NOAA Collaborates to Implement the Volcanic Ash Coordination Tool
The NOAA Forecast Systems Laboratory (FSL), in collaboration with other federal and state agencies, has developed and installed the Volcanic Ash Coordination Tool (VACT) to help mitigate the effects of volcanic ash on aviation operations in the North Pacific. More than 100 active volcanoes have the potential to create serious aviation hazards for the 200 flights that traverse the skies over that region daily. These volcanoes spew ash to flight levels four or five times a year, delaying flight operations and causing aircraft damage, amounting to $250M over the last 20 years.
The VACT user workstation, supported by National Weather Service aviation base funds and FAA's Aviation Weather Research Program, offers many features to increase aviation safety. It includes the PUFF volcanic ash transport model that calculates the movement of airborne ash after a volcanic eruption. This ash dispersion model utilizes operational forecast model output from the National Centers for Environmental Prediction and the UK Meteorological Office for global coverage. VACT is also capable of displaying high-resolution (1-km and 1.6-km) polar orbiting satellite datasets created at NWS Alaska Region Headquarters, along with custom color enhancements to highlight volcanic ash density and cloud migration and dispersion. Other custom features include mouse cursor interrogation of plotted volcano locations to extract volcano name, Smithsonian number, elevation, latitude/longitude location, last eruption date, and seismic monitoring.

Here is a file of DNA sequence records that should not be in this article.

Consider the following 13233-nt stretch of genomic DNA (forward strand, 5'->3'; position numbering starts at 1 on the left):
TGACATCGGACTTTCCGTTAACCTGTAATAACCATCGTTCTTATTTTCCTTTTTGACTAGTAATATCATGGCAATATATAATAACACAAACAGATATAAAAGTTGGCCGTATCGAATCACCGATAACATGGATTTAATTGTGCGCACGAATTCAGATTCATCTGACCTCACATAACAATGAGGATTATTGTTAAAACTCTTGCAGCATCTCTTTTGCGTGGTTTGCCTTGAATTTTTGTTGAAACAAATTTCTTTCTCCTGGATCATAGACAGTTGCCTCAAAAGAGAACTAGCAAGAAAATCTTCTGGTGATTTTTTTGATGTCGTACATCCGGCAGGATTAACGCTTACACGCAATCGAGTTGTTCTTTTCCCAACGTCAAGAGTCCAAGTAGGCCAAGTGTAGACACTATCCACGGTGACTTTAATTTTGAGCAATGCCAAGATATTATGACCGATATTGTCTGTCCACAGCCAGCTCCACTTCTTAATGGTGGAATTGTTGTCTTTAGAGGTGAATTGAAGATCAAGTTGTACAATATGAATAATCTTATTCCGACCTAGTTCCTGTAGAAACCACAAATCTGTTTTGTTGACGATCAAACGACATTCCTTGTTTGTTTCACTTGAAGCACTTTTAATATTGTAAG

Specialists in FSL's Aviation Division recently installed VACT software on nine systems at four Alaska locations: the Volcanic Ash Advisory Center in the Alaska Aviation Weather Unit (AAWU), the Anchorage Center Weather Service Unit, the Alaska Volcano Observatory, and the National Weather Service Alaska Regional Headquarters. They have trained forecasters, Meteorologists-In-Charge, and geophysicists on VACT features and on methods to use the VACT to ingest user-enhanced satellite data and other local datasets to improve shared situational awareness and collaborative decision-making among the cooperating agencies. Other meteorological displays can be overlaid and shared in real-time collaboration sessions among the operational agencies responsible for volcanic ash forecasts and warnings, leading to more accurate and consistent ash advisories. Users are impressed with VACT's responsiveness, dependability, and overall capability. For example, Jeff Osiensky, MIC at AAWU, comments, "Having a tool which enables shared situational awareness and data sharing will benefit the volcanic ash program in the North Pacific."
A formal evaluation of VACT is scheduled for early 2005. It will be conducted in operational environments and will involve interagency (NOAA, FAA, USGS) collaboration in the preparation of ash advisories for realistic volcanic eruption scenarios. For more information, including graphics, on this topic, see the VACT project page.
Name: Dennis M Rodgers